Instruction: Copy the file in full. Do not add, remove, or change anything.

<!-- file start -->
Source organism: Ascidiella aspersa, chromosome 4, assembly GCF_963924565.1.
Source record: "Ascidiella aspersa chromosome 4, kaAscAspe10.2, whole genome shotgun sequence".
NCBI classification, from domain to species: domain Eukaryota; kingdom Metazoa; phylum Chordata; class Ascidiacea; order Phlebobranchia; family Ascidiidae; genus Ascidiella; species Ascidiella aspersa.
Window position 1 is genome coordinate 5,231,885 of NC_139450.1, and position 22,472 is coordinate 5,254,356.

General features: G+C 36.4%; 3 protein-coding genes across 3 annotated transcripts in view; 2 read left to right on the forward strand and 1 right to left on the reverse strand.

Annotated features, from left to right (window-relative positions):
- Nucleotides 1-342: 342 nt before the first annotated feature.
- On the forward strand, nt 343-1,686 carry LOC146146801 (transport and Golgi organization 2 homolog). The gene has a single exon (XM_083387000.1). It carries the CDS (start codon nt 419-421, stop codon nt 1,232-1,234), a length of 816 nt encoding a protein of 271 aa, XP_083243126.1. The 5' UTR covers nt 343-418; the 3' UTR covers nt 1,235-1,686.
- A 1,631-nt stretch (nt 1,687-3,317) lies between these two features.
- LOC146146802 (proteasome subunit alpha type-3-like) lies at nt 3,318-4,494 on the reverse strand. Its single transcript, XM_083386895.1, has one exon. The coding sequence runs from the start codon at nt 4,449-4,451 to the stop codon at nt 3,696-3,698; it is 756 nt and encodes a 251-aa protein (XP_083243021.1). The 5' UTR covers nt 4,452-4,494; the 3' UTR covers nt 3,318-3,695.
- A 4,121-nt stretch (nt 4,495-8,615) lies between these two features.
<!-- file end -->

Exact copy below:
Source organism: Ascidiella aspersa, chromosome 4, assembly GCF_963924565.1.
Source record: "Ascidiella aspersa chromosome 4, kaAscAspe10.2, whole genome shotgun sequence".
NCBI classification, from domain to species: domain Eukaryota; kingdom Metazoa; phylum Chordata; class Ascidiacea; order Phlebobranchia; family Ascidiidae; genus Ascidiella; species Ascidiella aspersa.
Window position 1 is genome coordinate 5,231,885 of NC_139450.1, and position 22,472 is coordinate 5,254,356.

General features: G+C 36.4%; 3 protein-coding genes across 3 annotated transcripts in view; 2 read left to right on the forward strand and 1 right to left on the reverse strand.

Annotated features, from left to right (window-relative positions):
- Nucleotides 1-342: 342 nt before the first annotated feature.
- On the forward strand, nt 343-1,686 carry LOC146146801 (transport and Golgi organization 2 homolog). The gene has a single exon (XM_083387000.1). It carries the CDS (start codon nt 419-421, stop codon nt 1,232-1,234), a length of 816 nt encoding a protein of 271 aa, XP_083243126.1. The 5' UTR covers nt 343-418; the 3' UTR covers nt 1,235-1,686.
- A 1,631-nt stretch (nt 1,687-3,317) lies between these two features.
- LOC146146802 (proteasome subunit alpha type-3-like) lies at nt 3,318-4,494 on the reverse strand. Its single transcript, XM_083386895.1, has one exon. The coding sequence runs from the start codon at nt 4,449-4,451 to the stop codon at nt 3,696-3,698; it is 756 nt and encodes a 251-aa protein (XP_083243021.1). The 5' UTR covers nt 4,452-4,494; the 3' UTR covers nt 3,318-3,695.
- A 4,121-nt stretch (nt 4,495-8,615) lies between these two features.